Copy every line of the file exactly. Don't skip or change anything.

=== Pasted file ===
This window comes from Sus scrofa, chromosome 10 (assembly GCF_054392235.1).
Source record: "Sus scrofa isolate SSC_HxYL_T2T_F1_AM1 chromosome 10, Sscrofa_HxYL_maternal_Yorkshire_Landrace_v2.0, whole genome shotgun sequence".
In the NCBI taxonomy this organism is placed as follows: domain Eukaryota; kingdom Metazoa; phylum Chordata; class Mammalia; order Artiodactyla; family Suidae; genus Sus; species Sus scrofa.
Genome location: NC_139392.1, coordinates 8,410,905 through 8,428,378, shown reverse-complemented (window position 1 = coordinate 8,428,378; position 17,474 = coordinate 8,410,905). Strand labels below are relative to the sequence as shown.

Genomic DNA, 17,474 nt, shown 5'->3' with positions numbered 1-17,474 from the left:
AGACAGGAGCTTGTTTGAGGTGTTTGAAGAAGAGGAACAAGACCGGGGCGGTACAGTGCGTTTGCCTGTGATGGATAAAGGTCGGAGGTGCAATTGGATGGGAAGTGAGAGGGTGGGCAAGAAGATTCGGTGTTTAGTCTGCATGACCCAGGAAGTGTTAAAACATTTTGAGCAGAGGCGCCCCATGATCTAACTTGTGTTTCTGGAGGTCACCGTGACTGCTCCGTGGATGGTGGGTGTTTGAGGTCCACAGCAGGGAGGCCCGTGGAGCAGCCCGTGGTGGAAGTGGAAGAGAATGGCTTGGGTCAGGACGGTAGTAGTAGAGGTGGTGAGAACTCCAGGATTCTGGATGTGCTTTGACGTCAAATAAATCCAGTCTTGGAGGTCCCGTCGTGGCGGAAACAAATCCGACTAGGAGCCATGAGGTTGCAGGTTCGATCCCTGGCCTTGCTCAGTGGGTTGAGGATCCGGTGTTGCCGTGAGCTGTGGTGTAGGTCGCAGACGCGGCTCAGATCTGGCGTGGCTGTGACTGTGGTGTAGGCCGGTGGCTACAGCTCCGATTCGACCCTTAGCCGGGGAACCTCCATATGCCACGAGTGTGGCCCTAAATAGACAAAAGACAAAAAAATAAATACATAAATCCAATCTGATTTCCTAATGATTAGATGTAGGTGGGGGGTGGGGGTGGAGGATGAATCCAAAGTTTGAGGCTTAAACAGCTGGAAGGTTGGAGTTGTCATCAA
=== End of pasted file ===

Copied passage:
This window comes from Sus scrofa, chromosome 10 (assembly GCF_054392235.1).
Source record: "Sus scrofa isolate SSC_HxYL_T2T_F1_AM1 chromosome 10, Sscrofa_HxYL_maternal_Yorkshire_Landrace_v2.0, whole genome shotgun sequence".
In the NCBI taxonomy this organism is placed as follows: domain Eukaryota; kingdom Metazoa; phylum Chordata; class Mammalia; order Artiodactyla; family Suidae; genus Sus; species Sus scrofa.
Genome location: NC_139392.1, coordinates 8,410,905 through 8,428,378, shown reverse-complemented (window position 1 = coordinate 8,428,378; position 17,474 = coordinate 8,410,905). Strand labels below are relative to the sequence as shown.

Genomic DNA, 17,474 nt, shown 5'->3' with positions numbered 1-17,474 from the left:
AGACAGGAGCTTGTTTGAGGTGTTTGAAGAAGAGGAACAAGACCGGGGCGGTACAGTGCGTTTGCCTGTGATGGATAAAGGTCGGAGGTGCAATTGGATGGGAAGTGAGAGGGTGGGCAAGAAGATTCGGTGTTTAGTCTGCATGACCCAGGAAGTGTTAAAACATTTTGAGCAGAGGCGCCCCATGATCTAACTTGTGTTTCTGGAGGTCACCGTGACTGCTCCGTGGATGGTGGGTGTTTGAGGTCCACAGCAGGGAGGCCCGTGGAGCAGCCCGTGGTGGAAGTGGAAGAGAATGGCTTGGGTCAGGACGGTAGTAGTAGAGGTGGTGAGAACTCCAGGATTCTGGATGTGCTTTGACGTCAAATAAATCCAGTCTTGGAGGTCCCGTCGTGGCGGAAACAAATCCGACTAGGAGCCATGAGGTTGCAGGTTCGATCCCTGGCCTTGCTCAGTGGGTTGAGGATCCGGTGTTGCCGTGAGCTGTGGTGTAGGTCGCAGACGCGGCTCAGATCTGGCGTGGCTGTGACTGTGGTGTAGGCCGGTGGCTACAGCTCCGATTCGACCCTTAGCCGGGGAACCTCCATATGCCACGAGTGTGGCCCTAAATAGACAAAAGACAAAAAAATAAATACATAAATCCAATCTGATTTCCTAATGATTAGATGTAGGTGGGGGGTGGGGGTGGAGGATGAATCCAAAGTTTGAGGCTTAAACAGCTGGAAGGTTGGAGTTGTCATCAA